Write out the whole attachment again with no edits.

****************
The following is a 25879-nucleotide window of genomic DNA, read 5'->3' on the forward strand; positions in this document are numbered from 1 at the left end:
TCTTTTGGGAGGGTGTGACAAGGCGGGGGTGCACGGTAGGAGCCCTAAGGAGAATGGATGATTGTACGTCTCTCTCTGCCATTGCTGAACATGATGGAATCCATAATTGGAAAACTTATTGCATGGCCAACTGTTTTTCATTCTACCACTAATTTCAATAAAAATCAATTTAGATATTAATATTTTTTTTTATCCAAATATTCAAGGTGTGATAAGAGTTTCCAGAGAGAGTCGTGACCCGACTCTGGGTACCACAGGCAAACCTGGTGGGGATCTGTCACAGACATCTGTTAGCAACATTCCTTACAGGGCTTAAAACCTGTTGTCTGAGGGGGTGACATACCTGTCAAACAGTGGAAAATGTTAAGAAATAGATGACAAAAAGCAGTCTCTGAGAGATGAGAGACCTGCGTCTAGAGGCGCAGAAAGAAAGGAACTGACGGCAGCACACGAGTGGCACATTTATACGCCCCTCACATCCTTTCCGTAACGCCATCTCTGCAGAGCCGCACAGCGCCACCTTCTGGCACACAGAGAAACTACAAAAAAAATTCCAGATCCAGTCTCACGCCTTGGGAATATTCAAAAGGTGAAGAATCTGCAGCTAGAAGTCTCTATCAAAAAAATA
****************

The following is a 25879-nucleotide window of genomic DNA, read 5'->3' on the forward strand; positions in this document are numbered from 1 at the left end:
TCTTTTGGGAGGGTGTGACAAGGCGGGGGTGCACGGTAGGAGCCCTAAGGAGAATGGATGATTGTACGTCTCTCTCTGCCATTGCTGAACATGATGGAATCCATAATTGGAAAACTTATTGCATGGCCAACTGTTTTTCATTCTACCACTAATTTCAATAAAAATCAATTTAGATATTAATATTTTTTTTTATCCAAATATTCAAGGTGTGATAAGAGTTTCCAGAGAGAGTCGTGACCCGACTCTGGGTACCACAGGCAAACCTGGTGGGGATCTGTCACAGACATCTGTTAGCAACATTCCTTACAGGGCTTAAAACCTGTTGTCTGAGGGGGTGACATACCTGTCAAACAGTGGAAAATGTTAAGAAATAGATGACAAAAAGCAGTCTCTGAGAGATGAGAGACCTGCGTCTAGAGGCGCAGAAAGAAAGGAACTGACGGCAGCACACGAGTGGCACATTTATACGCCCCTCACATCCTTTCCGTAACGCCATCTCTGCAGAGCCGCACAGCGCCACCTTCTGGCACACAGAGAAACTACAAAAAAAATTCCAGATCCAGTCTCACGCCTTGGGAATATTCAAAAGGTGAAGAATCTGCAGCTAGAAGTCTCTATCAAAAAAATA